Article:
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The Arc of Shame
The All Too Frequent Journey of a Bills Fan
by Tony Bogyo
December 13, 2011

Welcome to Shameville – population: me. I’m not alone – I’m pretty sure this place has an abundance of Bills fans.

You know this place – you’ve been here before. This is place where you hang your head in shame for being a Bills fan. A place where the affection you show for your team is its own punishment. Few people bother to take a shot at you – they know your team sucks ad instead of stating the obvious they’re more likely to take some measure of pity on you.

Embarrassing – there’s really no other word for it. The Bills are downright embarrassing. They are not an NFL caliber team right now. Worse, after so many years of being bad the quality of the organization as a whole must be seriously questioned.

Sure it’s embarrassing that the Bills have now lost 6 games in a row- it was Halloween when we last celebrated a win and we are now almost at Christmas. Sadly, it pales in comparison to the larger historical picture. With Sunday’s loss the Bills have now fallen out of post season contention for the 12th consecutive season. The loss also guarantees the Bills will not finish with a winning record for the 11th time in 12 years. In a cyclical NFL world embarrassing hardly seems like a strong enough word.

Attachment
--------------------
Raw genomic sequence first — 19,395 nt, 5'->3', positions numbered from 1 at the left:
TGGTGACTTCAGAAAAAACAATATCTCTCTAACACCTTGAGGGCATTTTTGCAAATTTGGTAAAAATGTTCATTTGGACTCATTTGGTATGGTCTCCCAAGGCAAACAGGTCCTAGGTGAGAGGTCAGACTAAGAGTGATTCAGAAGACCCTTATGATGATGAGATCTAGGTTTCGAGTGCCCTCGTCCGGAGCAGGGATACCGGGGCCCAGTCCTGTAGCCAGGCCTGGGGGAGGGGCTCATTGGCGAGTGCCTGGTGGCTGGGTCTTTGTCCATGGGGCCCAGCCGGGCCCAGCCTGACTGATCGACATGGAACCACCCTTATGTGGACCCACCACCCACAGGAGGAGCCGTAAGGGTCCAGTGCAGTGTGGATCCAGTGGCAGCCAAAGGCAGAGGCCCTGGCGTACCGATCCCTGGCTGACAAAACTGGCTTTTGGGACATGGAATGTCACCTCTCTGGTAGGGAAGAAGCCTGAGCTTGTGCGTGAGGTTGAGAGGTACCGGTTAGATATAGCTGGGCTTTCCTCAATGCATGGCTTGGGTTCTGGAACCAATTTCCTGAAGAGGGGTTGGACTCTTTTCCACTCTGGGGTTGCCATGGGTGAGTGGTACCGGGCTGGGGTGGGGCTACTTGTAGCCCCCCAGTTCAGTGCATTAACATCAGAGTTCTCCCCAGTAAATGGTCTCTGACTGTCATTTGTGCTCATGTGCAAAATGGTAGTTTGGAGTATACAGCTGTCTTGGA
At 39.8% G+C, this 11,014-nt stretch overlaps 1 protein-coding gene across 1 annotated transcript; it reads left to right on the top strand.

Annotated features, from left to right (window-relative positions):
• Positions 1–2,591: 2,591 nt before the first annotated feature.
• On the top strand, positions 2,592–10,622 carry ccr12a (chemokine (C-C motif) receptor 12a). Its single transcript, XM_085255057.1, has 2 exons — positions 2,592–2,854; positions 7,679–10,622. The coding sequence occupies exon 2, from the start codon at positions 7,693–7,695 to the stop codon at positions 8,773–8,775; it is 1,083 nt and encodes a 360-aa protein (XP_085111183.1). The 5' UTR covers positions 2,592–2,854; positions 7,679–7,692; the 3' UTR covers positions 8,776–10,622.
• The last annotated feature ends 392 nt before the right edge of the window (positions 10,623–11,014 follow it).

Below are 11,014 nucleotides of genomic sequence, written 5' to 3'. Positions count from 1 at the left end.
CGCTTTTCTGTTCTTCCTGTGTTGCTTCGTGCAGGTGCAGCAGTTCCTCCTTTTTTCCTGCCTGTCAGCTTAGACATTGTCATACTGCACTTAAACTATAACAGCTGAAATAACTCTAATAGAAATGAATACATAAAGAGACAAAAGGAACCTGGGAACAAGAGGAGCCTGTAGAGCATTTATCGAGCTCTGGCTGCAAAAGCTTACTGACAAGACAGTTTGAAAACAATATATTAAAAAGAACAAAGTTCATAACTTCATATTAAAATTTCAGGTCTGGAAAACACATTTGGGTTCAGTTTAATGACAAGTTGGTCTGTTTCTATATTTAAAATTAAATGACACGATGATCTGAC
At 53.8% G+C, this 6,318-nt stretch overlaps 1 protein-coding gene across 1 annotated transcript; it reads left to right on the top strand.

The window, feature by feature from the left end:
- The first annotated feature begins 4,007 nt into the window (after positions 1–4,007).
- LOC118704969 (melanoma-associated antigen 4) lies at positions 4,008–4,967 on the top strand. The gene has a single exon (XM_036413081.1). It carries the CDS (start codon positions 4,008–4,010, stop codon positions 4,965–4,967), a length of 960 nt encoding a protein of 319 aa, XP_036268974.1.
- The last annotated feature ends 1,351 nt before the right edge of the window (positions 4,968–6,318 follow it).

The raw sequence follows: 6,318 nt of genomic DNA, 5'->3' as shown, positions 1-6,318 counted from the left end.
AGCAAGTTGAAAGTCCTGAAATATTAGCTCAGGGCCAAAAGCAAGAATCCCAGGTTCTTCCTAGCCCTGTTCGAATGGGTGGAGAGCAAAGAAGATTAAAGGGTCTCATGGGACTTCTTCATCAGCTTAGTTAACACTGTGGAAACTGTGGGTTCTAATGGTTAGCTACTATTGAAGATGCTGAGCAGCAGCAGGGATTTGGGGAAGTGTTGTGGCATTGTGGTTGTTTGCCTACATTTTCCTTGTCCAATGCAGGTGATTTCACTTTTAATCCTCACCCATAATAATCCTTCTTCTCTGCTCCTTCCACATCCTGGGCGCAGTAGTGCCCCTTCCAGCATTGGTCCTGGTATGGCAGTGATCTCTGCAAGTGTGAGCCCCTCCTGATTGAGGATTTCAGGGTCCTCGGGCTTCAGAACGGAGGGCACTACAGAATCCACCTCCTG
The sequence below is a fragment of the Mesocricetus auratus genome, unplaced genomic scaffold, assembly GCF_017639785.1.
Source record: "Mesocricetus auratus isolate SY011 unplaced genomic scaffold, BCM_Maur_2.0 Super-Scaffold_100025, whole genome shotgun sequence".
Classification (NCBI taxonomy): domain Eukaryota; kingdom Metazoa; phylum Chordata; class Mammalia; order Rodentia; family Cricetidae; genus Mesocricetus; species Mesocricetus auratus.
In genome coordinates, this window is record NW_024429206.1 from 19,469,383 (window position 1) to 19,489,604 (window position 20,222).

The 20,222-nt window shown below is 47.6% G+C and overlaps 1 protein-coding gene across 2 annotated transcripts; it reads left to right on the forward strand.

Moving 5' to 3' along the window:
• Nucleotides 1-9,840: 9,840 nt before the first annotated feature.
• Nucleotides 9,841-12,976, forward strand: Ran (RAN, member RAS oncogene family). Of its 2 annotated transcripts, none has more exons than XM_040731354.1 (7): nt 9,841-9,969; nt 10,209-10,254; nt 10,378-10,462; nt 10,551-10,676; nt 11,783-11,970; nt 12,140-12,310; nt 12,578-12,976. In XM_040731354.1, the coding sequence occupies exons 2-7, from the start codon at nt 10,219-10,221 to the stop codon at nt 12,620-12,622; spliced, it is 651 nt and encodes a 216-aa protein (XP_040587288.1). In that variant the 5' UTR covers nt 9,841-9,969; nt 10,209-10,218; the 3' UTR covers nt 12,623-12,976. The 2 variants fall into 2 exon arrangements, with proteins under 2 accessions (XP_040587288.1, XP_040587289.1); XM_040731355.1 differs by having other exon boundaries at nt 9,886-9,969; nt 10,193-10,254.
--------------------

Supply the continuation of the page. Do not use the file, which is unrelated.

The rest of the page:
So how did I arrive at such a lowly, dismal place? I refer to my journey as the Arc of Shame, a trajectory with which many Bills fans are all too familiar.

The Arc of Shame starts at week 1 with the Bills at 0-0. Being a pessimist, I did not have high expectations for the Bills in 2011 and was not optimistic about an opening day matchup at Arrowhead Stadium, one of the hardest places for opponents to play in the entire NFL. But the Bills got off to a great start and absolutely destroyed the Chiefs 41-7. Trajectory upwards – sharply.

In week 2 the Bills pulled out an exciting win at home against a surprisingly difficult Raiders team. A young Bills team has now shown they can handily beat an opponent or gut out a close one when needed – very encouraging, but hardly proof that the Bills could compete with elite teams.